The Greater Washington Partnership identified that Washington, D.C., Maryland and Virginia produce more digital tech talent than any other region in the United States, and yet, with the rapid pace of technological change, the region’s businesses continue to identify new areas—particularly in the fields of data analysis, artificial intelligence and cybersecurity—where education can be better aligned to support employers’ needs.
The first seven WPI regions are listed below, along with the leading Business Roundtable CEOs and the specific skills or education focus of each regional initiative. Each regional partnership will kickoff in the coming months.
WASHINGTON, DC / MARYLAND / VIRGINIA
Leading Business Roundtable CEO: Wes Bush, Chairman, CEO and President of Northrop Grumman Corporation
Education/Skills Focus: Work alongside local employers, colleges and universities, and the Greater Washington Partnership to develop unique, industry-recognized education credentials and increase the number of workers graduating with core digital skills competencies such as data analysis and cyber security needed in high-demand engineering and computer science occupations, and data analysis and visualization in non-technical occupations.
Leading Business Roundtable CEO: Greg Case, President and CEO of Aon; Julie Sweet, CEO of Accenture;
Education/Skills Focus: Build upon the successful apprenticeship model used by Aon and Accenture to expand the number of participants and increase skills for people to enter careers in white-collar occupations such as HR, IT, software engineering and health care.
Leading Business Roundtable CEO: Blake D. Moret, President and CEO of Rockwell Automation, Inc.
Education/Skills Focus: Develop a steady pipeline of talent that meets the region’s workforce needs in the areas of industrial automation and the industrial internet of things (IIoT). This will include a large expansion of work-based learning programs that align high school programs into certificates, and then lead to apprenticeships-style opportunities at the associates-level, and on to research internships and co-op-like opportunities at the bachelor’s level.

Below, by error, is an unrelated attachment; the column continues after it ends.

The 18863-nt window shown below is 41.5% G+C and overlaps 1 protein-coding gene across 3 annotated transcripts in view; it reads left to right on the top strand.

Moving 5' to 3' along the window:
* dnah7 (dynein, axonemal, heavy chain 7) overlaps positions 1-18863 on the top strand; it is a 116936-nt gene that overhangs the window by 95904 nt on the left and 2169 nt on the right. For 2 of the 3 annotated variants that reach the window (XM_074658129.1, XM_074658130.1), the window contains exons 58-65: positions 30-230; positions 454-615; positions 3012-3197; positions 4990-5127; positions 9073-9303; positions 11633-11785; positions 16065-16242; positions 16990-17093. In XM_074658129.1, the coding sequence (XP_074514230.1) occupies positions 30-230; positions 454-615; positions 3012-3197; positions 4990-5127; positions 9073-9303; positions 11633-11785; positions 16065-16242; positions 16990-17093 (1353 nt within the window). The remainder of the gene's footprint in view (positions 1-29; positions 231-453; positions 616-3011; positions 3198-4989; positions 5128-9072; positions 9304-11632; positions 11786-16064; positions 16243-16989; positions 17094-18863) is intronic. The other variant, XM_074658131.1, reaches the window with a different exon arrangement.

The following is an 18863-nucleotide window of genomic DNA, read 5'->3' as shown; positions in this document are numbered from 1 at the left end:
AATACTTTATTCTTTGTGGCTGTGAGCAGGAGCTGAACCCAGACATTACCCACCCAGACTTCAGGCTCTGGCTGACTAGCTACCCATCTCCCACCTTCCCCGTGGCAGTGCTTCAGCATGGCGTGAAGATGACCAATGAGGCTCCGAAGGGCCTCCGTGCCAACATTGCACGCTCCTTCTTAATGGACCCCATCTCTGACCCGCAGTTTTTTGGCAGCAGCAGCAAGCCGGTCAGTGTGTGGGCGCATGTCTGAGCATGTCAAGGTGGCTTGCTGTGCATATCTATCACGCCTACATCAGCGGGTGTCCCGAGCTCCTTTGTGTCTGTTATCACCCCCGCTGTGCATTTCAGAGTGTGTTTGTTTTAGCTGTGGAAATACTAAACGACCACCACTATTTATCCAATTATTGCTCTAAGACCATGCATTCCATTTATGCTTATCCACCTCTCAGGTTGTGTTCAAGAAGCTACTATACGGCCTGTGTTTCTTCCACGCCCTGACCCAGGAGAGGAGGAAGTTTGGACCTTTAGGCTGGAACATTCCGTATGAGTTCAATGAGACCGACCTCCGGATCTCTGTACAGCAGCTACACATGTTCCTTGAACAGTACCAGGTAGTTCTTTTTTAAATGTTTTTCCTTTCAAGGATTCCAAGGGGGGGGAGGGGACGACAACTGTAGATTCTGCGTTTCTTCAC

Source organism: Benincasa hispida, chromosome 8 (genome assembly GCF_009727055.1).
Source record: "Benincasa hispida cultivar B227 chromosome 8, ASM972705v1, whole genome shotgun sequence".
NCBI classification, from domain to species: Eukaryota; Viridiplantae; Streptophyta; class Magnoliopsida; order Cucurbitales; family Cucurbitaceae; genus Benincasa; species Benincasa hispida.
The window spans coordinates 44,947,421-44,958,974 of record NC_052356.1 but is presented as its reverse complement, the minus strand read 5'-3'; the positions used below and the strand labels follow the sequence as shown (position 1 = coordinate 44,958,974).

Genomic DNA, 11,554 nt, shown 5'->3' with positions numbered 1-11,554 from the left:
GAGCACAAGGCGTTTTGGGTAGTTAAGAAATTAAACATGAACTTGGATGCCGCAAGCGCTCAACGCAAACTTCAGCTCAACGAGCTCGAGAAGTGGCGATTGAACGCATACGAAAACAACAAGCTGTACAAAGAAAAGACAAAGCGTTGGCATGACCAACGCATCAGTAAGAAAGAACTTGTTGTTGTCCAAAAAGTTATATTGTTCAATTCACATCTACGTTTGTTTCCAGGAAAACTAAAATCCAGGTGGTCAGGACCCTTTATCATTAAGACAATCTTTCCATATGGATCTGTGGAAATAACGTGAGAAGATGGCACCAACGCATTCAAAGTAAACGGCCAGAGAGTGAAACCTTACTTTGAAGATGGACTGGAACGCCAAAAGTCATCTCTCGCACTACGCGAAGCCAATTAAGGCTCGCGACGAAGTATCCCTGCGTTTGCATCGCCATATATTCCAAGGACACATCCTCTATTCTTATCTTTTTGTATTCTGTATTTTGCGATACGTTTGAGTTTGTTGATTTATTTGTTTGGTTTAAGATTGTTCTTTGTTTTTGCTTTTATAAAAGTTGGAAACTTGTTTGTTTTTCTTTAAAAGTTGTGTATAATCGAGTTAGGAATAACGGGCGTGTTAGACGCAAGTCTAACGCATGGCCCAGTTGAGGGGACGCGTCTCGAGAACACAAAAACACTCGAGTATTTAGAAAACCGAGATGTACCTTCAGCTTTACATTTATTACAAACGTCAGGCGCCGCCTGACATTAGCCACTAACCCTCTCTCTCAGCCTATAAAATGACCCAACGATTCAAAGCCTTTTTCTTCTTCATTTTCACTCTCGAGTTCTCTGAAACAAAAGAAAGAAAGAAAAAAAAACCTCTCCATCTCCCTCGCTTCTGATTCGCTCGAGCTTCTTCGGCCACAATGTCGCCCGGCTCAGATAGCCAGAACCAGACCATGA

Leading Business Roundtable CEO: Mark Weinberger, Global Chairman & CEO of Ernst & Young
Education/Skills Focus: Work with employers, their existing higher education partners, and/or technology platform companies to create new or nontraditional undergraduate pathways and upskill the existing workforce in digital fields such as artificial intelligence, data science, and design thinking.
NEW YORK, NY / NEW JERSEY / CONNECTICUT
Leading Business Roundtable CEO: Ginni Rometty, Chairman, President and CEO of IBM Corporation
Education/Skills Focus: Increase early college and two- and four-year pathways to develop the region’s workforce in technological fields including data science, cybersecurity, and cloud technology. The group will identify key workforce competencies needed for the Greater NYC region, and will engage with education partners to map those needs against existing educational offerings to determine how companies can support solutions for stronger curricular alignment and expanded student learning opportunities.
Leading Business Roundtable CEO: Lisa Davis, CEO of Siemens Corporation
Education/Skills Focus: Replicate and expand Siemens’ existing apprenticeship program in advanced manufacturing to create a new apprenticeship model in the Southeast that increases participation among Business Roundtable member companies with similar workforce needs.
Leading Business Roundtable CEO: Dennis Muilenburg, Chairman, President and CEO of The Boeing Company
Education/Skills Focus: Expand apprenticeships leading to composite certification to meet the region’s aviation manufacturing needs and increase the number of workers graduating with aerospace/mechanical/electrical engineering degrees. This will involve increasing from 40 apprenticeships for aerospace manufacturing jobs and increasing baccalaureate-level engineering jobs to support plans of regional employers to hire additional engineers.